This is a new initiative our team thought would help boost the reading of books with an EDI angle. We plan to bring new recommendations monthly to this blog, so please feel free to send your recommendations and a paragraph on the book to email@example.com.
We start with the very first recommendation by Luca Marinelli, a third-year PhD student at EECS.
Intersectionality (Key concepts 2nd edition), by Patricia Hill Collins and Sirma Bilge, Cambridge, UK, Polity Press, 2020
After being coined by Kimberlé Crenshaw in the late 1980s, the term “Intersectionality” has been much discussed over, to the point where it recently entered mainstream media and became a buzzword. Hill Collins and Bilge help us clear things up a bit. For them, intersectionality investigates how intersecting power relations influence social relations across diverse societies and individual experiences in everyday life. As an analytic tool, intersectionality views categories of race, class, gender, sexuality, class, nation, ability, ethnicity, and age – among others – as interrelated and mutually shaping one another (ibid, p. 2). Intersectionality is then both a critical method of enquiry and a praxis, through which we understand power relations of race, gender and class, for example, not as discrete and mutually exclusive, but as building on each other and working together.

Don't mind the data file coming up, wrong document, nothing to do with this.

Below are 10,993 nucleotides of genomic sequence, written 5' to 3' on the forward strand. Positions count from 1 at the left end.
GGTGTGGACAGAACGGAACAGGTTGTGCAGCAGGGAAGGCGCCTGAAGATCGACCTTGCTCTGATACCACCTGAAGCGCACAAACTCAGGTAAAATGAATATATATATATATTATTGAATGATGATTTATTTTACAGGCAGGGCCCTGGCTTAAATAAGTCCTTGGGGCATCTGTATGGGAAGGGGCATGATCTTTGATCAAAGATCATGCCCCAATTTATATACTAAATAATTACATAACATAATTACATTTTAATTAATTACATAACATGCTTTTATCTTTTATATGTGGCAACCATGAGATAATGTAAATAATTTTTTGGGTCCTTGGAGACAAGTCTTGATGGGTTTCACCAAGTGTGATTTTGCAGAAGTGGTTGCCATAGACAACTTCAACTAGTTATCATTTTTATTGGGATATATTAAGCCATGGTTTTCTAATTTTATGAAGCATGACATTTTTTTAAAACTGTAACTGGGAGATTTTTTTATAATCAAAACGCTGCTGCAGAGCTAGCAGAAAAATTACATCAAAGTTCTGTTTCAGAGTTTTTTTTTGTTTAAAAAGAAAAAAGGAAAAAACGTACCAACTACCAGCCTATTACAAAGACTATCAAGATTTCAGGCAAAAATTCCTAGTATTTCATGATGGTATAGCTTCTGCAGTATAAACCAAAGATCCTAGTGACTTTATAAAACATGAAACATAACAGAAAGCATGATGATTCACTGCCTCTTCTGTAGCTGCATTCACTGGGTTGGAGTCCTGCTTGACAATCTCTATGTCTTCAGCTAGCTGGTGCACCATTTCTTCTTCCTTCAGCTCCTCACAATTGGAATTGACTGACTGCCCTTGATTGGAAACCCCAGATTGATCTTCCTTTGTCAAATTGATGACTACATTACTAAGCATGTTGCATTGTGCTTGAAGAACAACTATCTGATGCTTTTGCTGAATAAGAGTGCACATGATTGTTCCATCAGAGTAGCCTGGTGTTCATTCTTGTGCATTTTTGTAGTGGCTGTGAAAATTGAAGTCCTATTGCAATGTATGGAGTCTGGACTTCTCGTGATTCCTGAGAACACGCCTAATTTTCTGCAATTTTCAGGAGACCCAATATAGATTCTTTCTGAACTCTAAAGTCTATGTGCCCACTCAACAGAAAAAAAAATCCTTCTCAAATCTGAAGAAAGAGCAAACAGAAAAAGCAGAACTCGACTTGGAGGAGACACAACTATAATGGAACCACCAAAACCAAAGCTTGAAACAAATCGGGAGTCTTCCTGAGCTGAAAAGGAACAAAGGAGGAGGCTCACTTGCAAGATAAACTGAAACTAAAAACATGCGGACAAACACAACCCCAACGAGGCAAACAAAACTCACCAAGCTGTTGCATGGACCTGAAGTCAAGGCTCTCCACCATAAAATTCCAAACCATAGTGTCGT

Rather than focusing on academic discourse, the book offers us several case studies and helps us understand how intersectionality was transformed as it travelled to Europe from the USA. They achieve academic rigour remaining all the way through extremely accessible to students, as theory and praxis always go hand in hand. In this much-needed introduction, Hill Collins and Bilge warn us against watering down intersectionality to corporate diversity talks, thereby losing sight of what is important, namely, social equality and justice.